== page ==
Wednesday, June 10, 2015

Drawing a line in the sand

In John 8, we find the story of Mary Magdalene cornered in the street for the sin of adultery.  Jesus walks up and is confronted.  Condemning her and calling her to be stoned would have gone against what Jesus had taught about forgiveness, and mercy - but not condemning her would go against the Law which called for her to be killed.  Jesus had quite the predicament but he knew exactly what to do.  Without a word, he bend down, drew in the ground for a moment, then proposed a very specific statement to consider - "Those of you without sin should cast the first stone".

As they turned and walked away, Jesus looked at Mary and said "“Woman, where are they? Has no one condemned you?”“No one, sir,” she said. “Then neither do I condemn you,” Jesus declared. “Go now and leave your life of sin.”

To start my commentary, what does it mean to condemn?  Google has two ways it defines condemn 1.  To express complete disapproval, particularly in public
2.  Sentence to a particular punishment, especially death.

Jesus did not express complete disapproval, nor he did not sentence Mary to death.  He did however very clearly acknowledge and confront her sin.  Caritas (latin) and Agape (Greek) are two words that express "Love".  Sometimes, the English language just can't capture everything in one word "love" where other languages are able to.  We don't love our parents in the same way we love the person we're dating, or our spouse - at least I hope not...  Both "caritas and agape" are much different than the way we love food, or love sports.  Instead, this love is eternal love - it is loving them to the greatest good which is eternal happiness.  If you "caritas" love someone, you want nothing more for them than the absolute greatest - you're willing to lay down your life for them, while at the same time completely destroy your relationship with them if it means their health, safety and salvation.

I had a student a few years back that wanted to meet with me about something.  She revealed to me that she had been cutting herself and had been harming herself for quite some time.  In our conversation, she asked me not to tell anyone, especially not her parents.  I asked her "Do you trust me?"  and she said yes...  I then followed by explaining how if she trusted me, she could trust me to do the absolute best thing for her.  To bring the story to it's point, I ended up having a conversation with the parents.  She began going through therapy, but all while being very angry at me for sharing with her parents and breaking her trust.  Today, she is alive, and thriving and was able to get the help she needed.  I'm not sure if she'll come back around and be thankful, but regardless - I loved her to the greatest good despite our relationship.  We see this with our children and how we discipline out of love, and correct with love - but to our kids, we're just "mean ol parents who don't let them do anything fun".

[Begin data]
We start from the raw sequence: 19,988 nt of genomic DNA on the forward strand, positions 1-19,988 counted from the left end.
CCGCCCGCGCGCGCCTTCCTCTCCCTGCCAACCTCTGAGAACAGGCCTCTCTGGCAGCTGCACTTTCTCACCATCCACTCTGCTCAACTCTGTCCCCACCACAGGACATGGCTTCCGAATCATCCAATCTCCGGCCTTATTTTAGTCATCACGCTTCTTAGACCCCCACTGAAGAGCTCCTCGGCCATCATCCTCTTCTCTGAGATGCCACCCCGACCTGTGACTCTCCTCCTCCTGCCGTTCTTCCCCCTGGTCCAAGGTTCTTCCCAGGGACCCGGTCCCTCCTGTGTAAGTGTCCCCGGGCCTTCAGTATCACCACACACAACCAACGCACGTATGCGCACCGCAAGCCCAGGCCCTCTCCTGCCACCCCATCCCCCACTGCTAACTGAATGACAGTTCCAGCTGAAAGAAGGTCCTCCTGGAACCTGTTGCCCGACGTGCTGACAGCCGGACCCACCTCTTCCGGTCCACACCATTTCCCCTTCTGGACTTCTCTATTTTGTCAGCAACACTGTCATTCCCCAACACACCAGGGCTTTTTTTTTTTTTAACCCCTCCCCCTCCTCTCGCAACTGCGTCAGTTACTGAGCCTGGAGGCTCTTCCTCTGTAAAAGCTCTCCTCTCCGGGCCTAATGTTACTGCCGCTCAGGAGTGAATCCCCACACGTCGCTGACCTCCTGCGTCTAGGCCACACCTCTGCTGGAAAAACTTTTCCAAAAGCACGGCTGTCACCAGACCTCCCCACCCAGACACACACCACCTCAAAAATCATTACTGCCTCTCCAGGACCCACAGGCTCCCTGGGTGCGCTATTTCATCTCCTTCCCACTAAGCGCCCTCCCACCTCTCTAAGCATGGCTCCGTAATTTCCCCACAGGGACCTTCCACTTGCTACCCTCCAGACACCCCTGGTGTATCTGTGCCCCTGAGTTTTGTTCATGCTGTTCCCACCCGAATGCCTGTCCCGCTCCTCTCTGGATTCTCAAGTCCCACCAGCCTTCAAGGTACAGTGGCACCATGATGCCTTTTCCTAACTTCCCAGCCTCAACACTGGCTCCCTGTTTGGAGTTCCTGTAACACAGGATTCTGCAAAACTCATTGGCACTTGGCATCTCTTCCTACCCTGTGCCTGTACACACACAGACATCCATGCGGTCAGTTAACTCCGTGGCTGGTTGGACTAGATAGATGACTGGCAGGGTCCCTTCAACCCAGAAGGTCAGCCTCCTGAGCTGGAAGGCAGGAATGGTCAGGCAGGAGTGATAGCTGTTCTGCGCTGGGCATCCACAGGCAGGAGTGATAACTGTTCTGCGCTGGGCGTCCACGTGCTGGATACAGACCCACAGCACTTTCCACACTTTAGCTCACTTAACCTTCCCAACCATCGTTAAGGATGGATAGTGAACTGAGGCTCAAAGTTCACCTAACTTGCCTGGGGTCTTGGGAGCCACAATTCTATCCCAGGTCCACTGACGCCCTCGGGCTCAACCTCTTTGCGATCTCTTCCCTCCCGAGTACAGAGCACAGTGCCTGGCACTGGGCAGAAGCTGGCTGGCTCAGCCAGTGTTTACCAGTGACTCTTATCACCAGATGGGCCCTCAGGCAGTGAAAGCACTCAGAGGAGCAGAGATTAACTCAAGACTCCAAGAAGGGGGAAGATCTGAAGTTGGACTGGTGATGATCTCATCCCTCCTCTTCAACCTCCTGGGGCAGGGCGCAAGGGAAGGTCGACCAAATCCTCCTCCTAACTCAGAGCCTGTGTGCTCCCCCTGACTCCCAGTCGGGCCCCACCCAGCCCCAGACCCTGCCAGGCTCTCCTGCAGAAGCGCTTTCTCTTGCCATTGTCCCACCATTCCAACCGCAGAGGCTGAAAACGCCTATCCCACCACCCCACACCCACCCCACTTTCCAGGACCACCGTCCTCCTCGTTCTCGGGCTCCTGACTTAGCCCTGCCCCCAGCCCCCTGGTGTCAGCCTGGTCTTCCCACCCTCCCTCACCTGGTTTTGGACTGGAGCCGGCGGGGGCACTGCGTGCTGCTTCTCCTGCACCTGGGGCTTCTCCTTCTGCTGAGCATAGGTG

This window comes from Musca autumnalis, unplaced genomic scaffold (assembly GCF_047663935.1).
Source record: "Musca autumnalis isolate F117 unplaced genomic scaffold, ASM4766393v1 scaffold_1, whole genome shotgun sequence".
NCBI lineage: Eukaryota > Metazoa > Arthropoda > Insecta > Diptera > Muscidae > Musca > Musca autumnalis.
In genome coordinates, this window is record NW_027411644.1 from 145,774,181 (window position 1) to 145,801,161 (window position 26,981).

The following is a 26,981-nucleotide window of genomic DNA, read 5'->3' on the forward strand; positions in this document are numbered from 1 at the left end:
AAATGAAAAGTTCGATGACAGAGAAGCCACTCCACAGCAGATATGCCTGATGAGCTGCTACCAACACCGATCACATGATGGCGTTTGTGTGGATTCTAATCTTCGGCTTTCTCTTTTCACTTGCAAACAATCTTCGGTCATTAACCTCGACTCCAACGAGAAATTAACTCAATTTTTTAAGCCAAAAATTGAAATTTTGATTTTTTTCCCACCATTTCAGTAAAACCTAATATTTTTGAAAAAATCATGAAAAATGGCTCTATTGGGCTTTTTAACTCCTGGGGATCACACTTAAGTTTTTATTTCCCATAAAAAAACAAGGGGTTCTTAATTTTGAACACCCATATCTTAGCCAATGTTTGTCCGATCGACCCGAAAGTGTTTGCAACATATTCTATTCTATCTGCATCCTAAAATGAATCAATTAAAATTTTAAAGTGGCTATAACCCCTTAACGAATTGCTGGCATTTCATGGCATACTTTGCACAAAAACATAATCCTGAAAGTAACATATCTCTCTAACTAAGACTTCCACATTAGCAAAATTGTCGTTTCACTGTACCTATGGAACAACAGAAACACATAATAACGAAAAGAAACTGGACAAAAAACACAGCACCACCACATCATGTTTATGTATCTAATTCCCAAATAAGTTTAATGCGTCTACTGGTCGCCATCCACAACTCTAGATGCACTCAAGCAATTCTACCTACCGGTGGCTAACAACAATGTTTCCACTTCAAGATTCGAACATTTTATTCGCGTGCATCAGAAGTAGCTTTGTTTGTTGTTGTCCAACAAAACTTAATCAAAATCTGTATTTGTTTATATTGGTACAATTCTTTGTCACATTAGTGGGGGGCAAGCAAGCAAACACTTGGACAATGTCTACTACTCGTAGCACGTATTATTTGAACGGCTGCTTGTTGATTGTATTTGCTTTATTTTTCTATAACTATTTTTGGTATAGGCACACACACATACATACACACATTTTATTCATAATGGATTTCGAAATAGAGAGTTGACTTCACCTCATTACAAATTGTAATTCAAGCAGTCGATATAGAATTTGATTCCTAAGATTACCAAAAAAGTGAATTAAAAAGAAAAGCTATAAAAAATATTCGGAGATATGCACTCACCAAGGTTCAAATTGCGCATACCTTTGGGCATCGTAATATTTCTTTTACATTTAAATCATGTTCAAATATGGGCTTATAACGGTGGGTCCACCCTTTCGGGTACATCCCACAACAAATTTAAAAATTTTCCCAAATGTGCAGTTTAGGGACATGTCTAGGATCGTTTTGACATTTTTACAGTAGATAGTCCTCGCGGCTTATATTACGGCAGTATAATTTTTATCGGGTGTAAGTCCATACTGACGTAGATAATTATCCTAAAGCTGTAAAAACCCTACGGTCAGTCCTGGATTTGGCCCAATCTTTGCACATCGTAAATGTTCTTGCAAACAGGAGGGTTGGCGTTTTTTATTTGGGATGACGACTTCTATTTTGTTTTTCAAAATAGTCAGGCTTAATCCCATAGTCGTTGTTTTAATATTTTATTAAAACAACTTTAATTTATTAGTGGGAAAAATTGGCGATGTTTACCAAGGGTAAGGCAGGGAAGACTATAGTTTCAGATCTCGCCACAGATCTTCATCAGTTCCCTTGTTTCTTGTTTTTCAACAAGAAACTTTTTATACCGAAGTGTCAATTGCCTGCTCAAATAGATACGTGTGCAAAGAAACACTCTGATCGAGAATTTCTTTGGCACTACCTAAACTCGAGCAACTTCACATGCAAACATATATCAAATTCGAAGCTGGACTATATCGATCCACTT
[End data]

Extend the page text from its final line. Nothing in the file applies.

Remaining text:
I feel this same approach can be taken with our faith in our Lord.  Jesus isn't about scolding, but I do believe he wants us to see where we're going our own unhealthy directions and come back to Him.  It sometimes seems like society demands every right to do whatever makes us feel good, and we should let everyone else do the same without condemning their behavior.  In fact, if you dare cross the other opinion, you better believe you'll get an earful, with equally condemning tone for standing your ground.  The question becomes, where do we draw our line?  Is what we always believed about this and that true or were we wrong all along and need to make adjustments to what we know and understand? 

How are we as Christians reaching out to others out with "Caritas" without being judgmental, or even persecuting others because they have a different understanding?  How are we standing our ground with love and charity?  Do we bully others, or are we getting run over because we just don't want to deal with the conversations?  Be challenged in your belief!  Ask the tough questions and always be open to another answer.  Most importantly, focus on your own relationship with Jesus Christ.  I think the greatest good we can do and practice, is a vocal love for our faith and our belief.  Something about joyful love for our Lord brings about interest in others.  If we are joyful about our relationship with our Lord, and openly express it, others can't help but be interested.  Lets focus on US and OUR relationship with Jesus, and understanding on the teachings of the Church taking advantage of every opportunity to grow in the sacraments then take that love and share it with others. 

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